A low-cost nanomaterial that converts waste heat into usable electricity could be safely applied to flexible plastics.
Conventional thermoelectric materials are expensive to create and require high levels of heat to produce. In contrast, the material from the team at KAUST was created by spin-coating a thin liquid solution of lead-sulphide quantum dots onto a surface. A solution of linker ligand was then applied to crosslink the quantum dots and increase the electronic properties of the material. This process was repeated in layers to form a 200-nanometer-thick film, followed by ‘gentle thermal annealing’ to dry the film in place.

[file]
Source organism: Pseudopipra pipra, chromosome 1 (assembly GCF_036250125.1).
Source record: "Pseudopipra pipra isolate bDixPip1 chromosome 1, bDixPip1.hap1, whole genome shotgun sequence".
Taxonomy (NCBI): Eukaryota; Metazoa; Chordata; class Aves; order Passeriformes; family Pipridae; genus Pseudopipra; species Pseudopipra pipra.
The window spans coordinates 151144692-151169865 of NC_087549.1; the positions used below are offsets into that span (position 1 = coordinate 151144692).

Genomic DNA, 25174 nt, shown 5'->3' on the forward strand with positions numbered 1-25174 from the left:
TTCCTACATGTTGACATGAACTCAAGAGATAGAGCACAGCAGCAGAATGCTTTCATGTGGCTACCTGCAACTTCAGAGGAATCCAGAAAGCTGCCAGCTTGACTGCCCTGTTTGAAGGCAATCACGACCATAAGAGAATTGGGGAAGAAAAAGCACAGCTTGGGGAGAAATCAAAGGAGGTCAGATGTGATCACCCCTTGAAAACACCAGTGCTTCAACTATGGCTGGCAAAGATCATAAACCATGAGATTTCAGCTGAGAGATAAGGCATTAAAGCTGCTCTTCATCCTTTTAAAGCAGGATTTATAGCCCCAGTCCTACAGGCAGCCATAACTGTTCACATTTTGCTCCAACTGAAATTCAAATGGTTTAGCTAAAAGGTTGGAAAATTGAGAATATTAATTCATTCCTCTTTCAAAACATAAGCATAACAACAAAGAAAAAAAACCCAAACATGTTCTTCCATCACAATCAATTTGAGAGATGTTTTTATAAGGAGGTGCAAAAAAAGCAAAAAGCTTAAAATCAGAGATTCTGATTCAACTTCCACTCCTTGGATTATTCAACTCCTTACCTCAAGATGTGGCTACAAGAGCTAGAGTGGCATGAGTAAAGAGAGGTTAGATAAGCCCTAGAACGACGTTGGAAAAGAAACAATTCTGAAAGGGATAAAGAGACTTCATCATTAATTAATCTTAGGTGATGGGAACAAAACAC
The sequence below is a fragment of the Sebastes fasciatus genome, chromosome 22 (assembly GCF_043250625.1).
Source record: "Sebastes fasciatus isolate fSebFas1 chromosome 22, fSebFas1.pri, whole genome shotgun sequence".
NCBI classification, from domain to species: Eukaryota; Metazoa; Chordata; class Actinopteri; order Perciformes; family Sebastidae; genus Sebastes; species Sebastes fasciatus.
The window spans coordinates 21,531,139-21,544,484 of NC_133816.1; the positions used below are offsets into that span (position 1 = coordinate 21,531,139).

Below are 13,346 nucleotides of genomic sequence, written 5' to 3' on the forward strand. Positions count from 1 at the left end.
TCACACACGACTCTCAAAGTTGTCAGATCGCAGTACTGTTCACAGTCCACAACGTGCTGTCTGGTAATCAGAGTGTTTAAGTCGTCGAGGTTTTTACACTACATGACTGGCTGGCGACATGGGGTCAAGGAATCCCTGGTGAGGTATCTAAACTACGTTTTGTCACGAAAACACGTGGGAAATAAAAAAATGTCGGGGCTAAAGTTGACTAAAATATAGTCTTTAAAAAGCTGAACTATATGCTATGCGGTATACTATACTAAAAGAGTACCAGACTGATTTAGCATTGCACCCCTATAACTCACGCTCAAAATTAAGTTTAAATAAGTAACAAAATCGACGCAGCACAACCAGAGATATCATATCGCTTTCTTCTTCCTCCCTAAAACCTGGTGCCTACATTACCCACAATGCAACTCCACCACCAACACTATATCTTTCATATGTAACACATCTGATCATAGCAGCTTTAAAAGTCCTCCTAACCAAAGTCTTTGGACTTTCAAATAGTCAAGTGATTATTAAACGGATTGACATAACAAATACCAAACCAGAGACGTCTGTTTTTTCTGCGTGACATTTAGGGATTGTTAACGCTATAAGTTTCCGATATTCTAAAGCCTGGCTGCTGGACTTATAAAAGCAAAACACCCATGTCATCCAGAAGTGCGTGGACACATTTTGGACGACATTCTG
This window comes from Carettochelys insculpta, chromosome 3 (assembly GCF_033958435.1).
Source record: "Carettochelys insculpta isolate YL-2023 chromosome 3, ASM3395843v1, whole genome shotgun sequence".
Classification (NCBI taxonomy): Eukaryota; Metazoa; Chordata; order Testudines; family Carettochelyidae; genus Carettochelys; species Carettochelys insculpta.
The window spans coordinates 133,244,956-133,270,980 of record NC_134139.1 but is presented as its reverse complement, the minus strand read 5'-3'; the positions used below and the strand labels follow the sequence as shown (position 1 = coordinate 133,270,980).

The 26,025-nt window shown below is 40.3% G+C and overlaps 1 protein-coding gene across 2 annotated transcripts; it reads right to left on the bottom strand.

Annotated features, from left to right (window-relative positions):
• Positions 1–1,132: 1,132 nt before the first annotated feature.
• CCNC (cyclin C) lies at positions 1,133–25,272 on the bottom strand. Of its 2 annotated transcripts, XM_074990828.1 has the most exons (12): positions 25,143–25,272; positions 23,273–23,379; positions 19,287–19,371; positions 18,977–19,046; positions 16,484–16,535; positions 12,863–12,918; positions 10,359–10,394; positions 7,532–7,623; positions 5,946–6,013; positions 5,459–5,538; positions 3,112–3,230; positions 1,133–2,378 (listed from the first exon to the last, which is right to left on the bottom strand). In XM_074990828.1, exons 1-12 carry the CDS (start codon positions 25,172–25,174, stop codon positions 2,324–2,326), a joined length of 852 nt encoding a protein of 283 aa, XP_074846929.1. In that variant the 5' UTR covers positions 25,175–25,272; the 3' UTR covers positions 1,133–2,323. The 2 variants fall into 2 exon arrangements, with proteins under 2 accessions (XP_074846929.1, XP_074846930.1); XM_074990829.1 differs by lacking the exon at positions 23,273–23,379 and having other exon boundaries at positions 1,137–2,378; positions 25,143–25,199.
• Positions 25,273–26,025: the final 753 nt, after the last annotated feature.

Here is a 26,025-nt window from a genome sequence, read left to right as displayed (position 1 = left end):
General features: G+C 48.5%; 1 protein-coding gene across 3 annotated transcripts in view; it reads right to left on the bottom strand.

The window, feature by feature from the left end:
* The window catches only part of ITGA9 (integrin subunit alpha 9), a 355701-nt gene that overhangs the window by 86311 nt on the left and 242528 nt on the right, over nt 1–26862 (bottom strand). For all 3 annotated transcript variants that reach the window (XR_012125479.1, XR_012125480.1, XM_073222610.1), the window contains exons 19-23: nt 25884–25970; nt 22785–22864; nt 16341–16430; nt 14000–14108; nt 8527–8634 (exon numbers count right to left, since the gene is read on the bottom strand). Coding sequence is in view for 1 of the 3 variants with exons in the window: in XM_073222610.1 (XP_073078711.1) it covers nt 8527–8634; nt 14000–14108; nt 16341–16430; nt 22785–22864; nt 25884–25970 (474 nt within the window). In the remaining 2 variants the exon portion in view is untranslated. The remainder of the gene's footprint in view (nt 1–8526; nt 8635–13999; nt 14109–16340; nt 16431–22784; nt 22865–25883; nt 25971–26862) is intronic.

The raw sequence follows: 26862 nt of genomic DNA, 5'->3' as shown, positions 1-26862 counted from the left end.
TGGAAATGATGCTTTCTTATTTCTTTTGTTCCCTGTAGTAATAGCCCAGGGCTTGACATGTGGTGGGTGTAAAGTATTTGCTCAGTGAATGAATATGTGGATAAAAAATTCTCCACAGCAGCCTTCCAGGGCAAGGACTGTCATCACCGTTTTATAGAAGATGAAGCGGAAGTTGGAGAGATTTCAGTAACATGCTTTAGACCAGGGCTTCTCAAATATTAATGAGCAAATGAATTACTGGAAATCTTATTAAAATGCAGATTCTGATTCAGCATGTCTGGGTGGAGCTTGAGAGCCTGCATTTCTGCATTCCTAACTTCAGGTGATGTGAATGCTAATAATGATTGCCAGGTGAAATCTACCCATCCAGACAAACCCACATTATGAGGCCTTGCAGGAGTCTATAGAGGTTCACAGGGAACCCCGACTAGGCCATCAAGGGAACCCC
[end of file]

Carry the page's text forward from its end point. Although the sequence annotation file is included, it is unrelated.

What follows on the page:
Because the process requires temperatures of only 348°F rather than the conventional 750°F, it is suitable for use on a wide range of materials, including flexible plastics.